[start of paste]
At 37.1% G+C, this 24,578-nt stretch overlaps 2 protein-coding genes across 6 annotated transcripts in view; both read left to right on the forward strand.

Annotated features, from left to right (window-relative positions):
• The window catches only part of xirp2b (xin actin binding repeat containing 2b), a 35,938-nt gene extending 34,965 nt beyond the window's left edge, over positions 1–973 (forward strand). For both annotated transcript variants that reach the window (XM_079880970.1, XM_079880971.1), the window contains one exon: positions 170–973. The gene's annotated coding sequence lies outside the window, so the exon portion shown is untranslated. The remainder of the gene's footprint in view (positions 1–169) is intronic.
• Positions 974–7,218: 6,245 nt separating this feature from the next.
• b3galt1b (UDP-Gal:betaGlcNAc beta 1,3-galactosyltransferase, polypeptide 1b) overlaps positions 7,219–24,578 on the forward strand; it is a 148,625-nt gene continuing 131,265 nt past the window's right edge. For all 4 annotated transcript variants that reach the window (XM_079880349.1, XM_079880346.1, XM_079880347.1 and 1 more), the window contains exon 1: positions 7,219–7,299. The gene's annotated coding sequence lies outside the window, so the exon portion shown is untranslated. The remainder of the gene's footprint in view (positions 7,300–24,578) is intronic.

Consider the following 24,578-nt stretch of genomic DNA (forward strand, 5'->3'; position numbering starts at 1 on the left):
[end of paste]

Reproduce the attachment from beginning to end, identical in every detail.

At 37.1% G+C, this 24,578-nt stretch overlaps 2 protein-coding genes across 6 annotated transcripts in view; both read left to right on the forward strand.

Annotated features, from left to right (window-relative positions):
• The window catches only part of xirp2b (xin actin binding repeat containing 2b), a 35,938-nt gene extending 34,965 nt beyond the window's left edge, over positions 1–973 (forward strand). For both annotated transcript variants that reach the window (XM_079880970.1, XM_079880971.1), the window contains one exon: positions 170–973. The gene's annotated coding sequence lies outside the window, so the exon portion shown is untranslated. The remainder of the gene's footprint in view (positions 1–169) is intronic.
• Positions 974–7,218: 6,245 nt separating this feature from the next.
• b3galt1b (UDP-Gal:betaGlcNAc beta 1,3-galactosyltransferase, polypeptide 1b) overlaps positions 7,219–24,578 on the forward strand; it is a 148,625-nt gene continuing 131,265 nt past the window's right edge. For all 4 annotated transcript variants that reach the window (XM_079880349.1, XM_079880346.1, XM_079880347.1 and 1 more), the window contains exon 1: positions 7,219–7,299. The gene's annotated coding sequence lies outside the window, so the exon portion shown is untranslated. The remainder of the gene's footprint in view (positions 7,300–24,578) is intronic.

Consider the following 24,578-nt stretch of genomic DNA (forward strand, 5'->3'; position numbering starts at 1 on the left):